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Canadian Centers Awarded Stroke Distinction

  • Synopsis: Published: 2010-06-08 - The Canadian Stroke Network is a national research network headquartered at the University of Ottawa. For further information pertaining to this article contact: HEART AND STROKE FOUNDATION OF CANADA.
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Two Canadian centers awarded Stroke Distinction - Calgary Stroke Program, Toronto Rehab earn special accreditation.

Two Canadian stroke services - the Toronto Rehabilitation Institute and the Calgary Stroke Program - are the first in Canada to earn Stroke Services Distinction from Accreditation Canada. Stroke Services Distinction is awarded to health organizations that meet or exceed the best standards of stroke care. The announcement was made today at the Canadian Stroke Congress.

"This is a significant achievement for these two institutions and an important step in formalizing the implementation of stroke best practice in the Canadian health-care system," said Dr. Antoine Hakim, CEO and Scientific Director of the Canadian Stroke Network.

Stroke Services Distinction is the first disease-specific accreditation program in Canada. It was developed by Accreditation Canada and the Canadian Stroke Network to recognize leadership, clinical excellence, and innovation in stroke care. The highly specialized standards, developed in consultation with stakeholders from across the continuum of care, are based on the Canadian Stroke Strategy's Canadian Best Practice Recommendations for Stroke Care (2008).

As part of the process, health-care centers undergo a rigorous on-site review conducted by experts who have extensive practical experience in the field of stroke. The Distinction program is available to accredited clients of Accreditation Canada.

"Stroke Services Distinction gives health-care centers an opportunity to look at areas of strength and areas where they can improve stroke services," says Dr. Patrice Lindsay, the Canadian Stroke Network's performance and standards specialist. "It makes institutions accountable for the stroke care they provide."

"We are excited and honored to be one of the first stroke rehabilitation programs in Canada to achieve Stroke Services Distinction from Accreditation Canada," says Dr. Mark Bayley, medical director of the Neuro Rehabilitation Program at Toronto Rehab. "We are always striving for excellence and improved outcomes for our stroke patients, and it is so important to have peers from outside the organization assess how we measure up against best practice standards."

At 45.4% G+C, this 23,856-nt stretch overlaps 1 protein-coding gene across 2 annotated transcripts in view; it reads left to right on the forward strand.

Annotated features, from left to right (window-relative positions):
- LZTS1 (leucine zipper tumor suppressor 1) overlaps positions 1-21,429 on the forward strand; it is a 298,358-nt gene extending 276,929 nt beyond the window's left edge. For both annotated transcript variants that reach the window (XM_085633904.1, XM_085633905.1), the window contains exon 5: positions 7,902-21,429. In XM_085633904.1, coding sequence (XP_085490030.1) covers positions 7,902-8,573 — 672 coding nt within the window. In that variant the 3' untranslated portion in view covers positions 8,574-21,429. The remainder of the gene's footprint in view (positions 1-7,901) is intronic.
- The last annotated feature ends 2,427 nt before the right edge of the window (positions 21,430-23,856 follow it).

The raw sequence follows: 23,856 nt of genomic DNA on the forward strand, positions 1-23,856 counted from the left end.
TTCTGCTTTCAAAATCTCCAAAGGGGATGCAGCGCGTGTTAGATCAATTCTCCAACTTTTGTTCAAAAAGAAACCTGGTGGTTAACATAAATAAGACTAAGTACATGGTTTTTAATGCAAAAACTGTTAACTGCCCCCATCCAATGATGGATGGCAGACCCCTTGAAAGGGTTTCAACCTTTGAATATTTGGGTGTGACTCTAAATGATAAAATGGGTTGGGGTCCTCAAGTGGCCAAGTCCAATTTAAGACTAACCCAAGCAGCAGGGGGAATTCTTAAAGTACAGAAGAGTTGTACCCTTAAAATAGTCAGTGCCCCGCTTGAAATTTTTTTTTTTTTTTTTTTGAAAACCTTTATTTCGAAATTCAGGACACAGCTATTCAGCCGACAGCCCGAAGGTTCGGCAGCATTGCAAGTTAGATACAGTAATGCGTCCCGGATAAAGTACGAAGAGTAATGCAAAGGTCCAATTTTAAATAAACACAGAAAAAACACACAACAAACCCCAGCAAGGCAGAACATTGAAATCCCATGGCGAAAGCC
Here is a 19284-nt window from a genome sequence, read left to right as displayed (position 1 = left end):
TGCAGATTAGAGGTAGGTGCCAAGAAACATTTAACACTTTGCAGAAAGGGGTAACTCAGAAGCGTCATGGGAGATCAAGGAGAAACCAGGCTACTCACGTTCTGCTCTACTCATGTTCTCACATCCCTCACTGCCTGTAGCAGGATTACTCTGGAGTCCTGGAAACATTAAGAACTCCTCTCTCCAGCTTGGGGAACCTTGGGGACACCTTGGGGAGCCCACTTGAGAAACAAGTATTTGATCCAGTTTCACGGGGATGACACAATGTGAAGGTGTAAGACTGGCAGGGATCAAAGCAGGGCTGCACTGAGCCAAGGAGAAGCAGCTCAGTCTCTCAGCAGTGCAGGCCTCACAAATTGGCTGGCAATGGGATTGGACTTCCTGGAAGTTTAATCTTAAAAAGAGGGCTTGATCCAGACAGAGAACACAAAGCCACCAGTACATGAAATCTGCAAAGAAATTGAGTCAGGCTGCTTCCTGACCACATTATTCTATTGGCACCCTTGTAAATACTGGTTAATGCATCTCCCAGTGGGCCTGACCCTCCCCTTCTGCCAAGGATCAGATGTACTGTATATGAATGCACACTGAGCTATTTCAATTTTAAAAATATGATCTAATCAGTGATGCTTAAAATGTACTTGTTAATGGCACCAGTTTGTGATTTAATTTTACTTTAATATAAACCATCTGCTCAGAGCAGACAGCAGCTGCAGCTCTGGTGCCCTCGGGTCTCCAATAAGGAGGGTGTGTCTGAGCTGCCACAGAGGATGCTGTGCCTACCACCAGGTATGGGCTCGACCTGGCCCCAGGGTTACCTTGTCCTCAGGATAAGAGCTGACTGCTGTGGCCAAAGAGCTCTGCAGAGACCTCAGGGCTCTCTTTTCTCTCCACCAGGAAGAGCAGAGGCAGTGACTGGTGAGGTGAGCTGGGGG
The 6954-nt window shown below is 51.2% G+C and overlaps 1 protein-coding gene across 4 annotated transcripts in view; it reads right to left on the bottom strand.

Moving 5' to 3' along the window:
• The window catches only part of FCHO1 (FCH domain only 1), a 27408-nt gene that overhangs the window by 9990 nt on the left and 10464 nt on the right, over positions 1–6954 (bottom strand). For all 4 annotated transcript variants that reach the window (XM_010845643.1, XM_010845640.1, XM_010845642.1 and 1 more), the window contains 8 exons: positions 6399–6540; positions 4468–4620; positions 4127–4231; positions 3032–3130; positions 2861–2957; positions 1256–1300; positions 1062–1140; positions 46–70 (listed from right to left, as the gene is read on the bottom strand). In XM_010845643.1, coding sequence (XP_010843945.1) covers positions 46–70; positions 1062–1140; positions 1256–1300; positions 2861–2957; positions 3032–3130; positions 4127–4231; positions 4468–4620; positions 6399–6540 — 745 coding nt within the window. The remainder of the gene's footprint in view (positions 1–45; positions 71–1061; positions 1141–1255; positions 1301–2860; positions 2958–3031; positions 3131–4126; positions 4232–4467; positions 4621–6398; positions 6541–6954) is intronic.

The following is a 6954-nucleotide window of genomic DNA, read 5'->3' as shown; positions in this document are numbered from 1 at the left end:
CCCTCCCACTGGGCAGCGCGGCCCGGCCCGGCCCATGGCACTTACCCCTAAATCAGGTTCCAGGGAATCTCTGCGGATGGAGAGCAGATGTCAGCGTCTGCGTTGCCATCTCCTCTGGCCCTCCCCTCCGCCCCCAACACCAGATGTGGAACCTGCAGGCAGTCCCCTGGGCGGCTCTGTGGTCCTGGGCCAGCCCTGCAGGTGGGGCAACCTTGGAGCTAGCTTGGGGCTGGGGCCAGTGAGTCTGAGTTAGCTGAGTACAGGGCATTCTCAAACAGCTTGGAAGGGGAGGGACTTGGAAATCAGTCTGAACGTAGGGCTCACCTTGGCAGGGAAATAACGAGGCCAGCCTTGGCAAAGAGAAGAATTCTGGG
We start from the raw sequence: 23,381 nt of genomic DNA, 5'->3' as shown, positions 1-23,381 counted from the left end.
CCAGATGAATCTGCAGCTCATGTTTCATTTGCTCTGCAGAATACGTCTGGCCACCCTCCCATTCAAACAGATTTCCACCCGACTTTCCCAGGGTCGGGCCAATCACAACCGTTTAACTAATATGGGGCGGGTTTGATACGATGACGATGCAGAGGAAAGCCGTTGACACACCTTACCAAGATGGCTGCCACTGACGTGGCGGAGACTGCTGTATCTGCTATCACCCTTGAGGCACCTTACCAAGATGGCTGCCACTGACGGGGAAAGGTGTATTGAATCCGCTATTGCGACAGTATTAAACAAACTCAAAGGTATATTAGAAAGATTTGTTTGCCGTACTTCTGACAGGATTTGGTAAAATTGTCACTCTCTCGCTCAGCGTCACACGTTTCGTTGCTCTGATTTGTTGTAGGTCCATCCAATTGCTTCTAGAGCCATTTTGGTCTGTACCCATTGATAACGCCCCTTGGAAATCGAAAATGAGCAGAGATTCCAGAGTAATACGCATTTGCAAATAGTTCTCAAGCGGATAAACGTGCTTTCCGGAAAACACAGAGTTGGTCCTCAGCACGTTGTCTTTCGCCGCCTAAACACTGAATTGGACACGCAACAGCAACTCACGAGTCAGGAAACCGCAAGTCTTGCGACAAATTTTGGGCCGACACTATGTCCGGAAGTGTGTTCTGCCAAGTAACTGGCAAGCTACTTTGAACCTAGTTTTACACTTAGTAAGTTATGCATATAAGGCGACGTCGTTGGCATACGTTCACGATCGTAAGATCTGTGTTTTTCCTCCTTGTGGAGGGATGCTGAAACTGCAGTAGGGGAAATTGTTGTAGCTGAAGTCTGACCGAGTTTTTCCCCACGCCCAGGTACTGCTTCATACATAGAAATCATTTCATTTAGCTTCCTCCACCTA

Michael Suddes, manager of the Calgary Stroke Program, Alberta Health Services, says, "We are proud to be associated with an accreditation program that focuses on the importance of innovation and the quality of care we provide to people affected by stroke. It has given us a way to look at our stroke services as a whole system. I see this program as a milestone in the ongoing management of stroke care at the provincial and national levels."

Wendy Nicklin, President and CEO of Accreditation Canada, sees Distinction as a catalyst to mobilize the excellent work of the Canadian Stroke Strategy across the country. "This program covers the continuum of care from prevention to rehabilitation. We expect it will contribute to closing the gap between what is known about high-quality stroke care and how it is applied, to the benefit of the over 50,000 Canadians who have a stroke each year and the 300,000 who are living with the effects of this devastating illness."

Accreditation Canada (www.accreditation.ca) is a not-for-profit, independent organization that provides national and international health and social service organizations with an external peer review to assess the quality of their services against standards of excellence. Accredited by the International Society for Quality in Healthcare, Accreditation Canada's programs and guidance have helped thousands of organizations strive for excellence since 1958.

The Canadian Stroke Network is a national research network, headquartered at the University of Ottawa, which brings together university and hospital-based researchers from across Canada. Its aim is to reduce the impact of stroke by promoting excellence in stroke prevention, treatment and recovery.






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